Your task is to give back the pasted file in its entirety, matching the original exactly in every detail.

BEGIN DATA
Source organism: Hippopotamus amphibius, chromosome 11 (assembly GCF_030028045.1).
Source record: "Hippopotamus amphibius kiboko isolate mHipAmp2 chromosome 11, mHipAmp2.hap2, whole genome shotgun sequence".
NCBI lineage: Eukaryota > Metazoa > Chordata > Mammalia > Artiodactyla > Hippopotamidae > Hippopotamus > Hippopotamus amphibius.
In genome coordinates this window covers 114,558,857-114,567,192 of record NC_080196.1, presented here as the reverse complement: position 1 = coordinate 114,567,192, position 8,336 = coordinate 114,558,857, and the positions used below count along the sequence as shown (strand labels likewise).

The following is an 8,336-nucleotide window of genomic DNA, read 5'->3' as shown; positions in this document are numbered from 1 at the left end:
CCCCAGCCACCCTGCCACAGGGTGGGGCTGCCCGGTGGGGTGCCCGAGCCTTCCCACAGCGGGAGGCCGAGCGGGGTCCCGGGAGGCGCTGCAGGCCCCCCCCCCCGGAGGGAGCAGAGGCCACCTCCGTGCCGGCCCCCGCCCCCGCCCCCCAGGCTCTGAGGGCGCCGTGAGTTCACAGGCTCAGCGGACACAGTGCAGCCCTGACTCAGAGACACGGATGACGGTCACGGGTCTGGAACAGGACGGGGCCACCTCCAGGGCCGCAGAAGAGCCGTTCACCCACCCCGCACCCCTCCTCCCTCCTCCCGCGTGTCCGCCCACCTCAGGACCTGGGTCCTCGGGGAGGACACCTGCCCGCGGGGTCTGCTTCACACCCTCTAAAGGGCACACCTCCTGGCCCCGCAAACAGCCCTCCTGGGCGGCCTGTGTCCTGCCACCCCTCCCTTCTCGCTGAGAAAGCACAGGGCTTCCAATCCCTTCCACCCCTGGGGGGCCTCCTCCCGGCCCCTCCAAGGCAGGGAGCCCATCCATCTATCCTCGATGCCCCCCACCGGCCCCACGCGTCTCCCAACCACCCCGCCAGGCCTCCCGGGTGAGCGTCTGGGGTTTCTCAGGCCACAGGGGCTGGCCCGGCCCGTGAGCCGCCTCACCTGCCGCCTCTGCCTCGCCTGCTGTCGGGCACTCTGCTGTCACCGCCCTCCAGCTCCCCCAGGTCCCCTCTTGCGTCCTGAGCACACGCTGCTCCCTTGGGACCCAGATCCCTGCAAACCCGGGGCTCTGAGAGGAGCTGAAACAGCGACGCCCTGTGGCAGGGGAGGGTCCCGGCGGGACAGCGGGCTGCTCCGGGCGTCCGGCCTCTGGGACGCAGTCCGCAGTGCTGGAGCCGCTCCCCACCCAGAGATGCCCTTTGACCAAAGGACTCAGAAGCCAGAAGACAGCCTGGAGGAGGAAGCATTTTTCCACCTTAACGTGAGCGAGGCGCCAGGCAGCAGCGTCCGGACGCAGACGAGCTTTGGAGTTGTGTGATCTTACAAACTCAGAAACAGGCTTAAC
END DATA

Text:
Source organism: Hippopotamus amphibius, chromosome 11 (assembly GCF_030028045.1).
Source record: "Hippopotamus amphibius kiboko isolate mHipAmp2 chromosome 11, mHipAmp2.hap2, whole genome shotgun sequence".
NCBI lineage: Eukaryota > Metazoa > Chordata > Mammalia > Artiodactyla > Hippopotamidae > Hippopotamus > Hippopotamus amphibius.
In genome coordinates this window covers 114,558,857-114,567,192 of record NC_080196.1, presented here as the reverse complement: position 1 = coordinate 114,567,192, position 8,336 = coordinate 114,558,857, and the positions used below count along the sequence as shown (strand labels likewise).

The following is an 8,336-nucleotide window of genomic DNA, read 5'->3' as shown; positions in this document are numbered from 1 at the left end:
CCCCAGCCACCCTGCCACAGGGTGGGGCTGCCCGGTGGGGTGCCCGAGCCTTCCCACAGCGGGAGGCCGAGCGGGGTCCCGGGAGGCGCTGCAGGCCCCCCCCCCCGGAGGGAGCAGAGGCCACCTCCGTGCCGGCCCCCGCCCCCGCCCCCCAGGCTCTGAGGGCGCCGTGAGTTCACAGGCTCAGCGGACACAGTGCAGCCCTGACTCAGAGACACGGATGACGGTCACGGGTCTGGAACAGGACGGGGCCACCTCCAGGGCCGCAGAAGAGCCGTTCACCCACCCCGCACCCCTCCTCCCTCCTCCCGCGTGTCCGCCCACCTCAGGACCTGGGTCCTCGGGGAGGACACCTGCCCGCGGGGTCTGCTTCACACCCTCTAAAGGGCACACCTCCTGGCCCCGCAAACAGCCCTCCTGGGCGGCCTGTGTCCTGCCACCCCTCCCTTCTCGCTGAGAAAGCACAGGGCTTCCAATCCCTTCCACCCCTGGGGGGCCTCCTCCCGGCCCCTCCAAGGCAGGGAGCCCATCCATCTATCCTCGATGCCCCCCACCGGCCCCACGCGTCTCCCAACCACCCCGCCAGGCCTCCCGGGTGAGCGTCTGGGGTTTCTCAGGCCACAGGGGCTGGCCCGGCCCGTGAGCCGCCTCACCTGCCGCCTCTGCCTCGCCTGCTGTCGGGCACTCTGCTGTCACCGCCCTCCAGCTCCCCCAGGTCCCCTCTTGCGTCCTGAGCACACGCTGCTCCCTTGGGACCCAGATCCCTGCAAACCCGGGGCTCTGAGAGGAGCTGAAACAGCGACGCCCTGTGGCAGGGGAGGGTCCCGGCGGGACAGCGGGCTGCTCCGGGCGTCCGGCCTCTGGGACGCAGTCCGCAGTGCTGGAGCCGCTCCCCACCCAGAGATGCCCTTTGACCAAAGGACTCAGAAGCCAGAAGACAGCCTGGAGGAGGAAGCATTTTTCCACCTTAACGTGAGCGAGGCGCCAGGCAGCAGCGTCCGGACGCAGACGAGCTTTGGAGTTGTGTGATCTTACAAACTCAGAAACAGGCTTAAC